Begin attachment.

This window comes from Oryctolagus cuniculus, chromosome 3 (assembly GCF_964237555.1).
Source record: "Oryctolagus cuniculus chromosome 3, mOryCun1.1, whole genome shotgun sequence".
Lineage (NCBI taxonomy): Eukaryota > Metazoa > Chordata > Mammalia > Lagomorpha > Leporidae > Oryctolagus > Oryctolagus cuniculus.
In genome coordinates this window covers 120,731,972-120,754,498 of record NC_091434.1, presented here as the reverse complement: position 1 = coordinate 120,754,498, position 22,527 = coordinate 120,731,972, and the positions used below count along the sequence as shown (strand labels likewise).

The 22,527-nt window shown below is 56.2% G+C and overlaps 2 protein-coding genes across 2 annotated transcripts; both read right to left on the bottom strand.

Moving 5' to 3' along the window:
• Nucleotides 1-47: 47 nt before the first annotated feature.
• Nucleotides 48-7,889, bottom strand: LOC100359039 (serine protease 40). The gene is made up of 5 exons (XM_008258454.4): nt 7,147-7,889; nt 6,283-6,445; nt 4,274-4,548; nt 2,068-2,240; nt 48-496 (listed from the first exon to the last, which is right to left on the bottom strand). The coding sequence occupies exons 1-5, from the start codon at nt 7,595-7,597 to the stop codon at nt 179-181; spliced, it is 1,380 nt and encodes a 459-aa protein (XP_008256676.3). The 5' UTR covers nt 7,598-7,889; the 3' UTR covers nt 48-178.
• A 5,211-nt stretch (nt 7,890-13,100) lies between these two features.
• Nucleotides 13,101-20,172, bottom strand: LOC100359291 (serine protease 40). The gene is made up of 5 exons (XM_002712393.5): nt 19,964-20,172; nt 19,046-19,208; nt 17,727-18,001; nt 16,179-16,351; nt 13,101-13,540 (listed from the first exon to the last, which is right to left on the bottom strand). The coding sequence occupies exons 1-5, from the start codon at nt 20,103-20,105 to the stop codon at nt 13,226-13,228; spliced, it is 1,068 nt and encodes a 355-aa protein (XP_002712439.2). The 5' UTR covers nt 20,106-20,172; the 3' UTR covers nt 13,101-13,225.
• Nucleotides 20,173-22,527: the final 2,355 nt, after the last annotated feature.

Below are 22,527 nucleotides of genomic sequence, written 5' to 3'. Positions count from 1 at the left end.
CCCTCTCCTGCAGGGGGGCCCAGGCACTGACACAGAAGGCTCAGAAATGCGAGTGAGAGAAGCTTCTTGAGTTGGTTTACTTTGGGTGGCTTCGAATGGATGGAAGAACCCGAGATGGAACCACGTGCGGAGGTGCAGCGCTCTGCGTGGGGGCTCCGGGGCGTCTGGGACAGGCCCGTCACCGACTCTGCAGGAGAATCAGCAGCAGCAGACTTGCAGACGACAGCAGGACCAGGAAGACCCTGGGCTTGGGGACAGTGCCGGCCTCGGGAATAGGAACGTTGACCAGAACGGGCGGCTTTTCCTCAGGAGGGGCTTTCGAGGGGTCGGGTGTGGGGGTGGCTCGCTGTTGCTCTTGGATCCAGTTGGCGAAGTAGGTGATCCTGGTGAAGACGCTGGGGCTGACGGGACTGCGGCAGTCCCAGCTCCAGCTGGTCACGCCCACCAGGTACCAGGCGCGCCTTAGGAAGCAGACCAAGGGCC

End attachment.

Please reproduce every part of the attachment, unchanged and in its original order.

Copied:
This window comes from Oryctolagus cuniculus, chromosome 3 (assembly GCF_964237555.1).
Source record: "Oryctolagus cuniculus chromosome 3, mOryCun1.1, whole genome shotgun sequence".
Lineage (NCBI taxonomy): Eukaryota > Metazoa > Chordata > Mammalia > Lagomorpha > Leporidae > Oryctolagus > Oryctolagus cuniculus.
In genome coordinates this window covers 120,731,972-120,754,498 of record NC_091434.1, presented here as the reverse complement: position 1 = coordinate 120,754,498, position 22,527 = coordinate 120,731,972, and the positions used below count along the sequence as shown (strand labels likewise).

The 22,527-nt window shown below is 56.2% G+C and overlaps 2 protein-coding genes across 2 annotated transcripts; both read right to left on the bottom strand.

Moving 5' to 3' along the window:
• Nucleotides 1-47: 47 nt before the first annotated feature.
• Nucleotides 48-7,889, bottom strand: LOC100359039 (serine protease 40). The gene is made up of 5 exons (XM_008258454.4): nt 7,147-7,889; nt 6,283-6,445; nt 4,274-4,548; nt 2,068-2,240; nt 48-496 (listed from the first exon to the last, which is right to left on the bottom strand). The coding sequence occupies exons 1-5, from the start codon at nt 7,595-7,597 to the stop codon at nt 179-181; spliced, it is 1,380 nt and encodes a 459-aa protein (XP_008256676.3). The 5' UTR covers nt 7,598-7,889; the 3' UTR covers nt 48-178.
• A 5,211-nt stretch (nt 7,890-13,100) lies between these two features.
• Nucleotides 13,101-20,172, bottom strand: LOC100359291 (serine protease 40). The gene is made up of 5 exons (XM_002712393.5): nt 19,964-20,172; nt 19,046-19,208; nt 17,727-18,001; nt 16,179-16,351; nt 13,101-13,540 (listed from the first exon to the last, which is right to left on the bottom strand). The coding sequence occupies exons 1-5, from the start codon at nt 20,103-20,105 to the stop codon at nt 13,226-13,228; spliced, it is 1,068 nt and encodes a 355-aa protein (XP_002712439.2). The 5' UTR covers nt 20,106-20,172; the 3' UTR covers nt 13,101-13,225.
• Nucleotides 20,173-22,527: the final 2,355 nt, after the last annotated feature.

Below are 22,527 nucleotides of genomic sequence, written 5' to 3'. Positions count from 1 at the left end.
CCCTCTCCTGCAGGGGGGCCCAGGCACTGACACAGAAGGCTCAGAAATGCGAGTGAGAGAAGCTTCTTGAGTTGGTTTACTTTGGGTGGCTTCGAATGGATGGAAGAACCCGAGATGGAACCACGTGCGGAGGTGCAGCGCTCTGCGTGGGGGCTCCGGGGCGTCTGGGACAGGCCCGTCACCGACTCTGCAGGAGAATCAGCAGCAGCAGACTTGCAGACGACAGCAGGACCAGGAAGACCCTGGGCTTGGGGACAGTGCCGGCCTCGGGAATAGGAACGTTGACCAGAACGGGCGGCTTTTCCTCAGGAGGGGCTTTCGAGGGGTCGGGTGTGGGGGTGGCTCGCTGTTGCTCTTGGATCCAGTTGGCGAAGTAGGTGATCCTGGTGAAGACGCTGGGGCTGACGGGACTGCGGCAGTCCCAGCTCCAGCTGGTCACGCCCACCAGGTACCAGGCGCGCCTTAGGAAGCAGACCAAGGGCC